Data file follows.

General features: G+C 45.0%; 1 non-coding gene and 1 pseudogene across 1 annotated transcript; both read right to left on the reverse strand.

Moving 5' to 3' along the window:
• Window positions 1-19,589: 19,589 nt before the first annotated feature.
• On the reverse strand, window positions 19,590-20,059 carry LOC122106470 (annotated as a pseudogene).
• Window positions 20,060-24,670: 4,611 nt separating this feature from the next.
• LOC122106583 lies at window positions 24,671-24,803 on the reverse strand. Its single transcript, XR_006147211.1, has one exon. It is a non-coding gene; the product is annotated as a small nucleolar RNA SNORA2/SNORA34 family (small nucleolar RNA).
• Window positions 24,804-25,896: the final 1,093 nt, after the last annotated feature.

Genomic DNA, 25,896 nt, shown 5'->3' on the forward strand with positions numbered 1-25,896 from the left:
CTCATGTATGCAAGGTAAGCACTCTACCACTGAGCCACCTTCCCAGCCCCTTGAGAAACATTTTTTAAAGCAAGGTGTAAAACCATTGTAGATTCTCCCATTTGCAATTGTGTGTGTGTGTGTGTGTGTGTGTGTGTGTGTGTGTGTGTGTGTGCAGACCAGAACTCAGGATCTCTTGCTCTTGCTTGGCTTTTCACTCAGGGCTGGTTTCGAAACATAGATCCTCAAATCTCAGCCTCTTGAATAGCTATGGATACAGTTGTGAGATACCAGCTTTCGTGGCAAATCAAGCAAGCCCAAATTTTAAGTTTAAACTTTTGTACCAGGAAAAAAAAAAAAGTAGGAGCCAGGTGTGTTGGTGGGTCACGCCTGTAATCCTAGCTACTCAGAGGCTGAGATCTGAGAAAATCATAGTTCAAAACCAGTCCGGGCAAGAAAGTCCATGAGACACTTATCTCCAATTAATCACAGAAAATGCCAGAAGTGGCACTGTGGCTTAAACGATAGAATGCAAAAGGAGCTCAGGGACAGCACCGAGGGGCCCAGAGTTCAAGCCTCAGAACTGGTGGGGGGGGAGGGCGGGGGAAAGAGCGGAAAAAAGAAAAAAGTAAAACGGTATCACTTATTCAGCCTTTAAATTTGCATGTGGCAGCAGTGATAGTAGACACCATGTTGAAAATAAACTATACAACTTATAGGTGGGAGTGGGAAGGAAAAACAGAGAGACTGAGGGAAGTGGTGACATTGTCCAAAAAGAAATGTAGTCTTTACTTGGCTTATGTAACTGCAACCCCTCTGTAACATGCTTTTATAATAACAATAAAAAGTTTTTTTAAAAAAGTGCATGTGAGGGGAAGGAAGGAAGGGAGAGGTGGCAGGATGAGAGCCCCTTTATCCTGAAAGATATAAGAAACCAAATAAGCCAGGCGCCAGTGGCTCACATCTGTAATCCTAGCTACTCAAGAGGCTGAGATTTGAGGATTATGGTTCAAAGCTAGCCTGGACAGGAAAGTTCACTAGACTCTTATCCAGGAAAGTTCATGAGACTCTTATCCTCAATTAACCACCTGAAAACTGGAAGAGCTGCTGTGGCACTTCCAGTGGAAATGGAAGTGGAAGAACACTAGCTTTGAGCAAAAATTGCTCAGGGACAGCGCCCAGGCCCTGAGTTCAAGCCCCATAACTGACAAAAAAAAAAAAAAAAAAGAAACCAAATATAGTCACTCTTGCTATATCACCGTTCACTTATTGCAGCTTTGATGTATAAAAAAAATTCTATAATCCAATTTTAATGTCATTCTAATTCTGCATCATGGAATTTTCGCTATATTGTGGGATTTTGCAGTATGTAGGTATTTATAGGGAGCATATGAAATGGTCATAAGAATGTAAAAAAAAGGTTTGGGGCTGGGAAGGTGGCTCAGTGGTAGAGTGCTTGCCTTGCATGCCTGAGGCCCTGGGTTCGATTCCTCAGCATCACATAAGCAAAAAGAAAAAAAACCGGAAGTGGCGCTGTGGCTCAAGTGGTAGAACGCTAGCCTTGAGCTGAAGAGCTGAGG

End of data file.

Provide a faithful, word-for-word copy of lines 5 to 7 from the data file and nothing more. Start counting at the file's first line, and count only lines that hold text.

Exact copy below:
• Window positions 20,060-24,670: 4,611 nt separating this feature from the next.
• LOC122106583 lies at window positions 24,671-24,803 on the reverse strand. Its single transcript, XR_006147211.1, has one exon. It is a non-coding gene; the product is annotated as a small nucleolar RNA SNORA2/SNORA34 family (small nucleolar RNA).
• Window positions 24,804-25,896: the final 1,093 nt, after the last annotated feature.